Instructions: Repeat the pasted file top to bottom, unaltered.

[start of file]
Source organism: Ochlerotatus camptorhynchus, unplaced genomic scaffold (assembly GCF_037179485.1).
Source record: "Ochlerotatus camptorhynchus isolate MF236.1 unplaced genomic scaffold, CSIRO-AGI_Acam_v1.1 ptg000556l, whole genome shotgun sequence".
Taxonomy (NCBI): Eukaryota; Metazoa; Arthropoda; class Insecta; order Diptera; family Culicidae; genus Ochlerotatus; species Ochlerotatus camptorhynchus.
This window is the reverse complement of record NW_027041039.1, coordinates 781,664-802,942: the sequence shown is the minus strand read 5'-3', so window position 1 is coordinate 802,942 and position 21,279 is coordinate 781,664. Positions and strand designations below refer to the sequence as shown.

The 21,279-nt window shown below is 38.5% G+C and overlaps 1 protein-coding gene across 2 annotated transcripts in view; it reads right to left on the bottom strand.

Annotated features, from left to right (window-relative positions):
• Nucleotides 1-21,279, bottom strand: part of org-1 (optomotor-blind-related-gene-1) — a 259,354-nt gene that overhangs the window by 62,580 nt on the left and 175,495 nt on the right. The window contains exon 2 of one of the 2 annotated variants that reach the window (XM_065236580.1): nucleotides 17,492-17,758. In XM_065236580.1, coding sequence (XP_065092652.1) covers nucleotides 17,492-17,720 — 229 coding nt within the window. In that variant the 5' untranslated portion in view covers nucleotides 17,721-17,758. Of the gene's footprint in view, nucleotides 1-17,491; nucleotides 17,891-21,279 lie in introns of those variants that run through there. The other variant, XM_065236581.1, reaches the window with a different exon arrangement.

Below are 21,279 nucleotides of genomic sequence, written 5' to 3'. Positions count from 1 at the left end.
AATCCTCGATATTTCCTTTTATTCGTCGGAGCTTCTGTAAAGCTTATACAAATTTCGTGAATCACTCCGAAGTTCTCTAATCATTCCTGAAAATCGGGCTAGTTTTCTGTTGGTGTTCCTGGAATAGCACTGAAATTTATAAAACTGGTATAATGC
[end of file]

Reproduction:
Source organism: Ochlerotatus camptorhynchus, unplaced genomic scaffold (assembly GCF_037179485.1).
Source record: "Ochlerotatus camptorhynchus isolate MF236.1 unplaced genomic scaffold, CSIRO-AGI_Acam_v1.1 ptg000556l, whole genome shotgun sequence".
Taxonomy (NCBI): Eukaryota; Metazoa; Arthropoda; class Insecta; order Diptera; family Culicidae; genus Ochlerotatus; species Ochlerotatus camptorhynchus.
This window is the reverse complement of record NW_027041039.1, coordinates 781,664-802,942: the sequence shown is the minus strand read 5'-3', so window position 1 is coordinate 802,942 and position 21,279 is coordinate 781,664. Positions and strand designations below refer to the sequence as shown.

The 21,279-nt window shown below is 38.5% G+C and overlaps 1 protein-coding gene across 2 annotated transcripts in view; it reads right to left on the bottom strand.

Annotated features, from left to right (window-relative positions):
• Nucleotides 1-21,279, bottom strand: part of org-1 (optomotor-blind-related-gene-1) — a 259,354-nt gene that overhangs the window by 62,580 nt on the left and 175,495 nt on the right. The window contains exon 2 of one of the 2 annotated variants that reach the window (XM_065236580.1): nucleotides 17,492-17,758. In XM_065236580.1, coding sequence (XP_065092652.1) covers nucleotides 17,492-17,720 — 229 coding nt within the window. In that variant the 5' untranslated portion in view covers nucleotides 17,721-17,758. Of the gene's footprint in view, nucleotides 1-17,491; nucleotides 17,891-21,279 lie in introns of those variants that run through there. The other variant, XM_065236581.1, reaches the window with a different exon arrangement.

Below are 21,279 nucleotides of genomic sequence, written 5' to 3'. Positions count from 1 at the left end.
AATCCTCGATATTTCCTTTTATTCGTCGGAGCTTCTGTAAAGCTTATACAAATTTCGTGAATCACTCCGAAGTTCTCTAATCATTCCTGAAAATCGGGCTAGTTTTCTGTTGGTGTTCCTGGAATAGCACTGAAATTTATAAAACTGGTATAATGC